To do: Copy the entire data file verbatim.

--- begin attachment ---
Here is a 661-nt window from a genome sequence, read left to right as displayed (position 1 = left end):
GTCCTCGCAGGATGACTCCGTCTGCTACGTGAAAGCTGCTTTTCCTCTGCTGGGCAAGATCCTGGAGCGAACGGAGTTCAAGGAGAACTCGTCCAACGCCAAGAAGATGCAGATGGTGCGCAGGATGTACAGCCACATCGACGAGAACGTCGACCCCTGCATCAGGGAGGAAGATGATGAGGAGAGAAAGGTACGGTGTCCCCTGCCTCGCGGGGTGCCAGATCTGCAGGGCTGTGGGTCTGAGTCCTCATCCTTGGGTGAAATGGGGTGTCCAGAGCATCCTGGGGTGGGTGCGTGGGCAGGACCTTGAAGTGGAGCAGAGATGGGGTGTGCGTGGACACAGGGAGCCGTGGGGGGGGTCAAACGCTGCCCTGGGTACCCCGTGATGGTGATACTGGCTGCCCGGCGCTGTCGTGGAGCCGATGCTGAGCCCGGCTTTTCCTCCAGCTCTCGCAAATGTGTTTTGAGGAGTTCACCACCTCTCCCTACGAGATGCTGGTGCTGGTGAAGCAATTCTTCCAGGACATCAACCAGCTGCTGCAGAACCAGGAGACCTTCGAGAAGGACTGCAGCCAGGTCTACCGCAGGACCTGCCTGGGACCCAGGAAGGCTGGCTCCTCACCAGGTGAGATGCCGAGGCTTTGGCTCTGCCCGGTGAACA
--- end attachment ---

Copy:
Here is a 661-nt window from a genome sequence, read left to right as displayed (position 1 = left end):
GTCCTCGCAGGATGACTCCGTCTGCTACGTGAAAGCTGCTTTTCCTCTGCTGGGCAAGATCCTGGAGCGAACGGAGTTCAAGGAGAACTCGTCCAACGCCAAGAAGATGCAGATGGTGCGCAGGATGTACAGCCACATCGACGAGAACGTCGACCCCTGCATCAGGGAGGAAGATGATGAGGAGAGAAAGGTACGGTGTCCCCTGCCTCGCGGGGTGCCAGATCTGCAGGGCTGTGGGTCTGAGTCCTCATCCTTGGGTGAAATGGGGTGTCCAGAGCATCCTGGGGTGGGTGCGTGGGCAGGACCTTGAAGTGGAGCAGAGATGGGGTGTGCGTGGACACAGGGAGCCGTGGGGGGGGTCAAACGCTGCCCTGGGTACCCCGTGATGGTGATACTGGCTGCCCGGCGCTGTCGTGGAGCCGATGCTGAGCCCGGCTTTTCCTCCAGCTCTCGCAAATGTGTTTTGAGGAGTTCACCACCTCTCCCTACGAGATGCTGGTGCTGGTGAAGCAATTCTTCCAGGACATCAACCAGCTGCTGCAGAACCAGGAGACCTTCGAGAAGGACTGCAGCCAGGTCTACCGCAGGACCTGCCTGGGACCCAGGAAGGCTGGCTCCTCACCAGGTGAGATGCCGAGGCTTTGGCTCTGCCCGGTGAACA